† H a p p y   H a l l o w e e n †

This one I recommend.

This one I recommend.

Back to the good stuff.

Back to the good stuff.

I gotta come clean. I have not seen the first Ouija, but since the second installment in the series fills the function of a prequel, I suspect the only thing I’m missing out on is the occasional reference to the story taking place after this. As I watched this film, I never got the impression that there existed another movie that I should have seen first. Might as well see them in chronological order.


I dare not ask.

What actually made me interested in seeing Ouija: Origin of Evil was not only the promise of seeing my favorite monster-actor Doug Jones as a nightmarish surgeon and a demonic being (a piece of advertising that is sadly only 50% true), but also the general consensus that this feels like a film from an older chapter of cinematic history; an era that either brought us unsurpassable horror classics or horror movies we loved to laugh at. The first sign of this is in the film’s first minute, where we’re treated to the old-school Universal Pictures logo.

Ouija is a “slower” horror film than what the average fan will be used to in this day and age, but this only amplifies its effect. It creates memories of everything from Friedkin’s Exorcist to Spielberg’s E.T., as it stars both a demonic child and Henry Thomas all grown up. Much like Stranger Things, this is thus a work that may work off of our nostalgia for a certain era of storytelling and lore, but still does something unique with its hodge-podge of old ideas. If there’s anything we’ve learned in 2016 it’s that we shouldn’t always eat the Member Berries, but this particular batch of Berries has at least been cooked right.

Set in a gorgeously realized 1967 and mostly starring gifted unknowns, the story depicts a psychic, Alice Zander (Elizabeth Reaser), who summons something truly wicked from the Great Beyond while practicing a session with her newly aqcuired Ouija board; something that works its way into the body and mind of her youngest child (Lulu Wilson). She also has a teenaged daughter named Lina (Annalise Basso), who assists her in staging her less authentic seances. An ambitious move, in my opinion. Most mediums I’ve heard of would settle for guessing that you’ve lost someone whose name begins with a letter in the Latin alphabet, and then explain that the spirits will not give her any further signs of their presence until she gets more money.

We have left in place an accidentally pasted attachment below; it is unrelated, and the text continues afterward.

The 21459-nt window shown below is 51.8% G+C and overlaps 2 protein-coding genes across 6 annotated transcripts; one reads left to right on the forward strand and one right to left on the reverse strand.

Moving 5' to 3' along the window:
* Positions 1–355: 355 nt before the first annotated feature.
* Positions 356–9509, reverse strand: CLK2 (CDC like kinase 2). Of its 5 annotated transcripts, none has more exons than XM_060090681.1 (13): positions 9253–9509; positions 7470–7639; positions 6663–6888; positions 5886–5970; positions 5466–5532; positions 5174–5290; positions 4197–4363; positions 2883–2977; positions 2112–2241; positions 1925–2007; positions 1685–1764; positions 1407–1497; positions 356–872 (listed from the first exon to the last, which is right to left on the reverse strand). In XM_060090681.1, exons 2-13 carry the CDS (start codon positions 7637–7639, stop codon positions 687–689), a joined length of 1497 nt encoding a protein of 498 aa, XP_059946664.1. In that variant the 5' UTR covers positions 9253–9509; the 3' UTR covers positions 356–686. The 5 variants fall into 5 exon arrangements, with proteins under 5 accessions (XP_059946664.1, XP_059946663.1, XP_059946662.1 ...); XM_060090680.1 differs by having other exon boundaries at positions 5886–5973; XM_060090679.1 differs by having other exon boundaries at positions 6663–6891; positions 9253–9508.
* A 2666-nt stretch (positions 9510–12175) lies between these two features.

ouija-eyesAs the forces of darkness enter their home, as well as what claims to be the ghost of the dead father, the family enlists the help of a priest, which is where Henry Thomas comes in. And of course, we also get to see the always simultaneously fearsome and invitingly gracious Doug Jones do what he does best. As I just described him, I’m talking mainly about how he performs with his body. In terms of personality, he can be enjoyably despicable in film and an absolute cinnamon roll in the real world.

Ouija was directed by Mike Flanagan and amongst its producers is none other than Michael Bay, but I can reassure you that the film is free from his finger prints (as much as I admittedly semi-enjoyed his 13 Hours, Bay is still very much Bay). Its cast is talented and its images are memorable, as is the ambience and music that follows along.

The camera work and art direction help set the mood and pull you into the film’s universe, where you feel even in the moments of calmness and safety that horrible beings exist in a dimension parallel to that of our protagonists. I don’t know if the original was this good but I am to understand that it wasn’t, and that Ouija: Origin of Evil is more than a follow-up made for its own sake, or perhaps the sake of scrilla. This was made for people who care, by people who care, with no need for lazy tricks or A-list actors; just good horror filmmaking, plain and simple. Yes, some of it is a little hard to take seriously and there are clichés, yet I feel like that was part of the point. This movie knows perfectly well what kind of film it is.

If you’ve ever felt that there’s a certain feeling of dread and foreboding missing in most mainstream horror movies these days, Ouija: Origin of Evil is a film to consider; one that goes back a few years and tells a tale most dreadful without the gimmicks and cheats you’re used to. And if you’re unhappy that this is a prequel rather than a sequel, be assured that there exist several knock-off sequels that you can probably either watch online for free or buy on VHS at your local purveyor of Asylum productions and hideous bootlegs.

4/5 whatever